|Green Bay Packers quarterback Aaron Rodgers (12) is pressured by New York Giants defensive end Jason Pierre-Paul (90) during the third quarter of an NFL game at MetLife Stadium. (US Presswire)|
Whatever the 7-4 Giants were doing wrong on the football field -- and it was seemingly everything over their recent 2-2 stretch that ended with consecutive losses -- Sunday's win over the Packers proved they're still playing for a championship this season.
New York out-possessed, outgained and outscored Green Bay; and beyond a lapse in coverage by CB Corey Webster and a fumbled punt by rookie WR Rueben Randle, coach Tom Coughlin's team was bordering on “perfect" in all three phases.
The win came at a cost, however. RB Andre Brown -- the Giants' short-yardage specialist and goal-line threat -- broke his fibula and was placed on short-term IR. The only way he'd be allowed to return this season is if the Giants made it to the Super Bowl.
But after Sunday's win, that seems much more possible.
The Giants converted 50 percent of their third-down opportunities, which is a dramatic improvement from recent weeks. They ran the ball well (147 yards on 31 carries), were effective in the passing game (QB Eli Manning completed 16 of 30 passes for 243 yards and three touchdowns) and they didn't commit a single turnover.
Even in a game in which RT David Diehl left with a burner and was replaced by OT Sean Locklear, Manning was only sacked once.
It wasn't perfect and the Giants have yet to post the same gaudy numbers they had in wins over the Buccaneers and Panthers, but they were efficient, and that's been the larger issues overt the last four games. Previous game's grade: D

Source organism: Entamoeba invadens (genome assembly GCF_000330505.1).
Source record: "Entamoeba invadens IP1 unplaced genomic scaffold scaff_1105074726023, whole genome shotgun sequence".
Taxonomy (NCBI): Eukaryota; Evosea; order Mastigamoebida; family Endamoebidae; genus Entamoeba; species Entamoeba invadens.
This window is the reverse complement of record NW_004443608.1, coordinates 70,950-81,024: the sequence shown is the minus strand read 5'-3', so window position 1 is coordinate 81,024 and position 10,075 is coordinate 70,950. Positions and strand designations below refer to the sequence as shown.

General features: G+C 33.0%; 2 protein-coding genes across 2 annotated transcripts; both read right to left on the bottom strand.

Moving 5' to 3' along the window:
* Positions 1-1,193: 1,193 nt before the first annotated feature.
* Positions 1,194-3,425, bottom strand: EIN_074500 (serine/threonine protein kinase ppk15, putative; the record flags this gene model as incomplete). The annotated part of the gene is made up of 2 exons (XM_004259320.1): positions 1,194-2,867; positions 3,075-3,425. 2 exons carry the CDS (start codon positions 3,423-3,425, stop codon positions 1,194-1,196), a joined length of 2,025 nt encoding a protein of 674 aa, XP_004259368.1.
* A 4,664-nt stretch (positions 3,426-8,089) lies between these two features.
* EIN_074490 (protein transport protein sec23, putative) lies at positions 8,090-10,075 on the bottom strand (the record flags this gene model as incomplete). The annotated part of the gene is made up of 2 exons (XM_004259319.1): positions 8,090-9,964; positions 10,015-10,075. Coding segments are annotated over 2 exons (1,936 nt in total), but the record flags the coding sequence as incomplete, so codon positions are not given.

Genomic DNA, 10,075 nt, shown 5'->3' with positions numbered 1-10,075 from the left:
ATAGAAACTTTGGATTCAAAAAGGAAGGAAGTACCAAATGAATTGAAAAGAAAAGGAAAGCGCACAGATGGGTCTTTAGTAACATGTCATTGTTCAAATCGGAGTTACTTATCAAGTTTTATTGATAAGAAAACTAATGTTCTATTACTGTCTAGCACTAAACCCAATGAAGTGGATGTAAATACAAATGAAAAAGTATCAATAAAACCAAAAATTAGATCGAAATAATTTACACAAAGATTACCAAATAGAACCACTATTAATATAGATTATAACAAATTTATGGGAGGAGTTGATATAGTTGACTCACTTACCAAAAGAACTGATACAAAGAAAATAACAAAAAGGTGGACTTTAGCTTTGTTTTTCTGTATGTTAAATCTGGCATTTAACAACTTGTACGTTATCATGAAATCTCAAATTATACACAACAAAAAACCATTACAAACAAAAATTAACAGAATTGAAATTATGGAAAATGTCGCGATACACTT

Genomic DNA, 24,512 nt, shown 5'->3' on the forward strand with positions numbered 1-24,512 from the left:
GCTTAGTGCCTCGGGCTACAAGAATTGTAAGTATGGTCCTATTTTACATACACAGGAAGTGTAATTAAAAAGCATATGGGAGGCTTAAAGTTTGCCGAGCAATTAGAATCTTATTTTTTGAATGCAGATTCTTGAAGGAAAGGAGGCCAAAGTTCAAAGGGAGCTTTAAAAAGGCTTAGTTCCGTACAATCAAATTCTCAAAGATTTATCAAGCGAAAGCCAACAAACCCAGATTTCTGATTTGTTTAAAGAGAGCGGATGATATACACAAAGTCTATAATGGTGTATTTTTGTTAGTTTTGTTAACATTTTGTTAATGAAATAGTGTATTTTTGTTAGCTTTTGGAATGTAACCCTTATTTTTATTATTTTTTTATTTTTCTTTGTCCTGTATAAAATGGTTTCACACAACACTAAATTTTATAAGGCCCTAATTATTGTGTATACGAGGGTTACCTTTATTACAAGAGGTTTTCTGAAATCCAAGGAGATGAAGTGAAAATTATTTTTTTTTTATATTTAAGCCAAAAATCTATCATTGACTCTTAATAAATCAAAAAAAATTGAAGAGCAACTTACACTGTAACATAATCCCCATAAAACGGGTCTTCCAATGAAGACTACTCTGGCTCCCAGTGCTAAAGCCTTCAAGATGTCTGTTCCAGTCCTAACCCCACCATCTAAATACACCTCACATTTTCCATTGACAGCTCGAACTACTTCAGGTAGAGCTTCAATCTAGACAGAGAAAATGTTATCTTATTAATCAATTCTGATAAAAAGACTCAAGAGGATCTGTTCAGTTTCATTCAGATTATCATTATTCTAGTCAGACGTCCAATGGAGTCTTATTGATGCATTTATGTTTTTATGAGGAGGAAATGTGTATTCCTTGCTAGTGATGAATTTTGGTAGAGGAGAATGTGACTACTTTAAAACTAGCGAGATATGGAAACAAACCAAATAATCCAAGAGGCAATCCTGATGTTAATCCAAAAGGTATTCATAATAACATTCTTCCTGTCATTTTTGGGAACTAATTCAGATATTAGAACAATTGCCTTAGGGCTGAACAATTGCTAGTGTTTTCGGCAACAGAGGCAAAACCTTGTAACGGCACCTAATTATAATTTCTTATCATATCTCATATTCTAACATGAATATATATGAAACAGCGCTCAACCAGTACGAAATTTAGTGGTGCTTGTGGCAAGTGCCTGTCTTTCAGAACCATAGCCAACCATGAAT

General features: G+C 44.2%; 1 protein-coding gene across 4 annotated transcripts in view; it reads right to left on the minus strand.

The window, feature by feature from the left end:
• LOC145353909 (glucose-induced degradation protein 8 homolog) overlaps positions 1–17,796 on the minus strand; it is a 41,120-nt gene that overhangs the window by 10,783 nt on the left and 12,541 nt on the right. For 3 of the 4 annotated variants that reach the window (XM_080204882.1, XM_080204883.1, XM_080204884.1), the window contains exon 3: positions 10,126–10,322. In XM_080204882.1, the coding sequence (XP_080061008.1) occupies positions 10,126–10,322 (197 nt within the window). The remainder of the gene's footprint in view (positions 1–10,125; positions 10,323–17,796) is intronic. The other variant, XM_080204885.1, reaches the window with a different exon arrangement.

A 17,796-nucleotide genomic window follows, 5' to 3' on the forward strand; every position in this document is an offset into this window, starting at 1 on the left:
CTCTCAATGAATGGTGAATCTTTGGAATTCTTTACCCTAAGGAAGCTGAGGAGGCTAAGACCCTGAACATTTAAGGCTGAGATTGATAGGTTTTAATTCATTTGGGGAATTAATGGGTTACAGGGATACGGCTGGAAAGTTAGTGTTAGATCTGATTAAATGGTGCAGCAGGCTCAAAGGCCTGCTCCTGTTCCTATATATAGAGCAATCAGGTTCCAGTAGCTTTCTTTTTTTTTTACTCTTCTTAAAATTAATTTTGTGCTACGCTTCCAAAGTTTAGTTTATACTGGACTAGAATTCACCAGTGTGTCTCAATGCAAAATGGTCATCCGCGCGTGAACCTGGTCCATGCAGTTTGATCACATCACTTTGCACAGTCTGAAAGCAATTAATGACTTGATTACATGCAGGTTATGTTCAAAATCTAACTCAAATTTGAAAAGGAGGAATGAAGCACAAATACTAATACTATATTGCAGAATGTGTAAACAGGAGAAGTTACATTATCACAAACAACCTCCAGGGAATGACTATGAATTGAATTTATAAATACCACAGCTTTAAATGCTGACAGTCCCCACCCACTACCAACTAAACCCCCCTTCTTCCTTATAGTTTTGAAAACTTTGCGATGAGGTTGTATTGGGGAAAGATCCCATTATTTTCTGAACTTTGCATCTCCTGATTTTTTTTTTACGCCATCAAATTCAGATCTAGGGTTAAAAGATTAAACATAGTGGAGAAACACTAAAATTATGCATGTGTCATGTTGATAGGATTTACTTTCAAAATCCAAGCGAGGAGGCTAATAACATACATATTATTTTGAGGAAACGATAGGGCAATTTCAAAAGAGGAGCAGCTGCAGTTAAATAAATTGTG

The defense returned to its three-safety look with impressive results. Packers QB Aaron Rodgers was picked off by Webster, who was atoning for a mistake on an earlier touchdown pass, and the NFL's reigning MVP finished with just 14 completions for a total of 219 yards.
The Giants weren't perfect against the run (116 yards on 26 carries for the Packers), but a lot of that had to do with three scrambles by Rodgers, which ended up totaling 22 yards.
The Giants' five sacks were largely a product of the early lead (the Giants are used to facing three step drops until an opponent is forced to pass for larger gains) but they did generate consistent pressure, which was a positive. Previous game's grade: C-
Special teams: C+
K Lawrence Tynes continues to succeed (he hit a 43-yard field goal on Sunday, his only attempt) and P Steve Weatherford was effective, but Randle's muffed punt is a concern. He dropped several punts in practice this week, after not having any issues in that department over the earlier portion of the season. Previous game's grade: D
Defensive coordinator Perry Fewell had the advantage of being able to reintroduce the three-safety formation with S Kenny Phillips' return. The Giants hadn't really been using it this season, but after S Stevie Brown emerged, it became obvious that they had the personnel. And it didn't hurt that the Packers weren't provided with a lot of game film to study the formation.
The good news for the Giants is that Fewell used that advantage. He was able to mix up run blitzes and different coverages while allowing his defense line to get to the quarterback.
Offensive coordinator Kevin Gilbride's unit took smaller bites on Sunday. Manning and Co. were able to hang on to the football and weren't pressed into gunning downfield. So even though there weren't a lot of big plays, the offensive still took a step in the right direction.
Coughlin admitted that the timeout before halftime was “foolish” and his own mistake. He told the ref that he wanted a timeout before the Packers' final play of the second quarter. But instead getting the stop, the defense yielded a first down, so the timeout gave the Packers another chance to score. They didn't, but it was a mistake, nonetheless. Previous game's grade: D
Follow the Giants and Alex Raskin @CBSGiants and @AlexRaskinNYC.